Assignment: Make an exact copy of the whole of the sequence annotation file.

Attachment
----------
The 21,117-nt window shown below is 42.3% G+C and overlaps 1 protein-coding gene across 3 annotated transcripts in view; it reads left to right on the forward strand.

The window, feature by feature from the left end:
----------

The 21,117-nt window shown below is 42.3% G+C and overlaps 1 protein-coding gene across 3 annotated transcripts in view; it reads left to right on the forward strand.

The window, feature by feature from the left end: